Welcome to the Tuesday 2¢ . It’s Tuesday, the weekend is a distant memory and it’s time to let off some steam and give our 2 cents on a hot industry topic. This week Ian Truscott discusses the increasingly popular term 'creative operations' and it's place in the content management industry.
As I’ve explored on this blog a few times, this industry loves its niches and acronyms, and often these are technology silos. But sometimes the business practice of content management and publication becomes a little fragmented, reinforced by the mini-ecosystems of practitioners and solutions which inevitably pop up around these new terms as every industry commentator, consultant and snake oil salesman jumps on the shiny new bandwagon.
One of these terms which seems to be getting a bit of industry airplay recently is ‘creative operations’. There are events dedicated to the topic, by folks like Henry Stewart and IEN , and I am seeing an increase in the number of industry analysts and commentators using this term. So, I thought with this week’s article I’d have a little poke at what this is and why it’s got everyone talking.
Googling does not reveal a great deal, clearly, it’s a young term in the lexicon of content management. Henry Stewart describes it as being “the tools, systems and methods that maximise productivity in the creative process” and in this post on LinkedIn , describing its event last year, it states that:
“..three core elements of the discipline were regularly highlighted as important for transformation – ‘People’, ‘Process’ and ‘Technology’. Although each was championed to varying degrees, both the audience and speakers appeared to agree that no creative operation could succeed without paying careful attention to all three” .
This sounds very familiar and can be applied to any content management practice. Additionally, if you think a little more broadly, you could dip into a number of publications over the last two decades and find a similar descriptions from the likes of Bob Boiko in his Understanding Content Management in 2001 , Lisa Welchman (who in 2007 described this as Web Operations ), or contemporary writers on content marketing such as Robert Rose, who talks about content operations within the best practice of content marketing . So how is this different?
The clue to the differentiation of this specific niche in content management is in the ‘creative’ part of the term, and if you know creatives, they are last to get onboard with anything exuding even a faint whiff of “operations”. I worked at a significant agency, part of McCann that at the time, which just a couple of years ago was using shared drives through which to collaborate.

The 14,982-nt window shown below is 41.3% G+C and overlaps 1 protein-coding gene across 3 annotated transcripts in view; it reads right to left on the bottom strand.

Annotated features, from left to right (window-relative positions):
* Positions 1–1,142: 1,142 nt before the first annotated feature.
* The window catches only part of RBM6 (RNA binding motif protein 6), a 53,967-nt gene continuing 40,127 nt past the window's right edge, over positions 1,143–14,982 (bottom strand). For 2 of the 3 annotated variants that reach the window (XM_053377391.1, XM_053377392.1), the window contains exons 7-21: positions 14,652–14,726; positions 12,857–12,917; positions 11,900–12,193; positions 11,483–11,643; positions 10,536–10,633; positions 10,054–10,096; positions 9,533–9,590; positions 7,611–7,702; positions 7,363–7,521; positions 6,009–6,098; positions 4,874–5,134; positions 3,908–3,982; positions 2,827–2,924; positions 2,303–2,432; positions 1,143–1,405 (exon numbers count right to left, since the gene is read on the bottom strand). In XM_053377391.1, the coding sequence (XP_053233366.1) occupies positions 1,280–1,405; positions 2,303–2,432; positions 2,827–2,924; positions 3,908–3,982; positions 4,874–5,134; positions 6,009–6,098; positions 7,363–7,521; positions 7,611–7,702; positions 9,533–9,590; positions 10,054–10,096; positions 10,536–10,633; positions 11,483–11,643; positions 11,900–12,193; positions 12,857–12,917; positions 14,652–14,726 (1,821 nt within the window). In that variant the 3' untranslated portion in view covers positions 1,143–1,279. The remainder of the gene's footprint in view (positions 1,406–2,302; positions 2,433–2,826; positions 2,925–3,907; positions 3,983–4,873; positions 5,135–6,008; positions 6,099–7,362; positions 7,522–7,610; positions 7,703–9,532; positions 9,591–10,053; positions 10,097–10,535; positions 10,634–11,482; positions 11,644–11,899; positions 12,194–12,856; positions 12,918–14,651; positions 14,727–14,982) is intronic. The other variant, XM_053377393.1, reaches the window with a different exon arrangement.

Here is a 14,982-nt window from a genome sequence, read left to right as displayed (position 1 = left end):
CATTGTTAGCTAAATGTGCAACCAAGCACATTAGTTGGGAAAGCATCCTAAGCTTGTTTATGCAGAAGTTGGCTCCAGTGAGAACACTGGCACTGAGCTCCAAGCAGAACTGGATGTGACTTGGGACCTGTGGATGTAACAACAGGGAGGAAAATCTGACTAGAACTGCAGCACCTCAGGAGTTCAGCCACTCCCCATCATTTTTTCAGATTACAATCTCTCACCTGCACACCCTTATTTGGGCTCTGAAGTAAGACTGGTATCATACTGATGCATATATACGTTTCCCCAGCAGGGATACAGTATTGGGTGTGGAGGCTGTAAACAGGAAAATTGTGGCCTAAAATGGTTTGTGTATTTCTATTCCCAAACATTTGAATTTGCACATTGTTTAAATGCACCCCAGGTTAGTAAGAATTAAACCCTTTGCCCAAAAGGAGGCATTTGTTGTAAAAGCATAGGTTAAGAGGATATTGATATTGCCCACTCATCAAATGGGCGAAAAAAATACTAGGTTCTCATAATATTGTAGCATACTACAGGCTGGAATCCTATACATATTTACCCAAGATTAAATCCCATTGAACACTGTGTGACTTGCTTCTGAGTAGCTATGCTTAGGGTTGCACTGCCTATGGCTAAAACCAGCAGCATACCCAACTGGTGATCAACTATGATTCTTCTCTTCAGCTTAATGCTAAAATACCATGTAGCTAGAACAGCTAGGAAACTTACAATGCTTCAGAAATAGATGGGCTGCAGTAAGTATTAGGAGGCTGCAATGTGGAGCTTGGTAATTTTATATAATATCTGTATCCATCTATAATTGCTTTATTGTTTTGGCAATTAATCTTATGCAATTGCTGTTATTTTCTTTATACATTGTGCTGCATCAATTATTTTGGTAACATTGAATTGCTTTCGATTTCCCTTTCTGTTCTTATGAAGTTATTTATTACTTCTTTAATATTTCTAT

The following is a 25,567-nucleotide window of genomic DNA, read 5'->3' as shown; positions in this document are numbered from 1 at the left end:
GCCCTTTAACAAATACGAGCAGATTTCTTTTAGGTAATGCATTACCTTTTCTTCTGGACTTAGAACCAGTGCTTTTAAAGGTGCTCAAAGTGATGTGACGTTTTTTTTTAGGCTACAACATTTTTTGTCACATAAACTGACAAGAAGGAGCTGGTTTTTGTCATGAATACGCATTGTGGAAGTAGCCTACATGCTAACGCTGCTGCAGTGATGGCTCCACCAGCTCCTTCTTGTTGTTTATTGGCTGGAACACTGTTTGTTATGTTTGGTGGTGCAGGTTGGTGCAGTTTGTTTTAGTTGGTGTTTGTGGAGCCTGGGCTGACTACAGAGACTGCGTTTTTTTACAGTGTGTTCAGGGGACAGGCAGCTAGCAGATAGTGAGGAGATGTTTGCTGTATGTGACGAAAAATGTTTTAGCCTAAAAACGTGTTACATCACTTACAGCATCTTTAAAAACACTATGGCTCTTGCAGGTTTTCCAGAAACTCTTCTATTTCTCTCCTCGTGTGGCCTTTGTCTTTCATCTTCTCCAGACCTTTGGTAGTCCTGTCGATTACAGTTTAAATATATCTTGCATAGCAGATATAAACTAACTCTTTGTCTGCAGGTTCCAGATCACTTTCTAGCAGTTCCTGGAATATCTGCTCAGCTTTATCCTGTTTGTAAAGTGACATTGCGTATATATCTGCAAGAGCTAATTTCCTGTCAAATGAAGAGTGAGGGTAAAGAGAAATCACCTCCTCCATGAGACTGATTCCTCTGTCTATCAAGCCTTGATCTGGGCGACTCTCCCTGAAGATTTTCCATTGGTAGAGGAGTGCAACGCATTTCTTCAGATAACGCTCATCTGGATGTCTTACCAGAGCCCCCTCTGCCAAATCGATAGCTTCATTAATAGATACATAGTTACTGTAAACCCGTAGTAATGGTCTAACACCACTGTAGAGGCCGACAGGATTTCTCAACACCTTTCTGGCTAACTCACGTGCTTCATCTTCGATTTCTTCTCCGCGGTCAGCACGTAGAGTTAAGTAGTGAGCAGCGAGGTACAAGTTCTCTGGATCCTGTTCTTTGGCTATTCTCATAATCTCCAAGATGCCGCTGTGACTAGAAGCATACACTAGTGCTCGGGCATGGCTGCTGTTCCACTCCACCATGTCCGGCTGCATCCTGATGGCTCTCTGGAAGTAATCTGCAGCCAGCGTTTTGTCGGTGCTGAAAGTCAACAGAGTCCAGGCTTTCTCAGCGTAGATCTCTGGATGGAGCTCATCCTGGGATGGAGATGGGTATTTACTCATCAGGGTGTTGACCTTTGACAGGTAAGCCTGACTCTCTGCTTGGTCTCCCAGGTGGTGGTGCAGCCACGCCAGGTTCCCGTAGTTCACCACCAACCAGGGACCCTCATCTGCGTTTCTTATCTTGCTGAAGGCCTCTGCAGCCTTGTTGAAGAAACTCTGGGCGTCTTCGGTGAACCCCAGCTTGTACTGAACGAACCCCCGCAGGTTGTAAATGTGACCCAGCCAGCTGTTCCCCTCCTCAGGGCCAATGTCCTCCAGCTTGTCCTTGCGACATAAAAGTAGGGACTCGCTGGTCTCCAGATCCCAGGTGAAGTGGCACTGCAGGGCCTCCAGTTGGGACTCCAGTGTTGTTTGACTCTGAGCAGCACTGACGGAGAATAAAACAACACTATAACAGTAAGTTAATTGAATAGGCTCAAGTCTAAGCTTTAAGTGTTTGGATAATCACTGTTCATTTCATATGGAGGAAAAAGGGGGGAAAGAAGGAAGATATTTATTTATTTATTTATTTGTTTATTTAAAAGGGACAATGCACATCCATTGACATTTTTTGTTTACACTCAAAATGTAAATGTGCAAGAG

James Naylor, formerly of Hearst Magazines and now leading publishing system operations at Slimming World, describes this really nicely when he talks about letting creatives create (and you can learn more about that in this webinar ).
But, isn’t managing assets for creative folks just fancy talk for digital asset management(DAM) ? Well if you look at the folks who are talking about it, you would certainly think so, as it’s mostly DAM vendors and industry watchers. But I feel that DAM, while it’s certainly a business practice which is closely associated with technology and the management of assets once created, but the term ‘creative operations’ can be applied to the entire creative process.
So, it’s nothing new then. It’s a refinement and repackaging of existing ideas and functions. But why has it become especially relevant today?
Well, it’s simple. Until relatively recently, for most organizations, making content management efficient was, dare I say it, a relatively academic exercise. It was absolutely the right thing to do, but with the volumes of content within these organizations nobody in the C suite really cared. The benefits come first with scale.
But, that scale of content and creative management is now coming to most reasonably large organizations. Perhaps Rahel Anne Bailie , author of “ Content Strategy: Connecting the dots between business, brand, and benefits ” puts it best in this presentation when she describes the digitally disrupted world of personalized, AI powered customer experience, delivered in omnichannel as “Service 4.0”, and puts content operations very much at the centre of how organizations need to get their content shit together.
I’ve digressed a little, but to answer my own question – is ‘creative operations’ a thing? Yes it is, however it is not a new or distinct thing. It is the language which content management professionals use to involve creatives in the optimization of their content machine, to build the efficiency needed to feed the explosion in the consumer’s demand for content.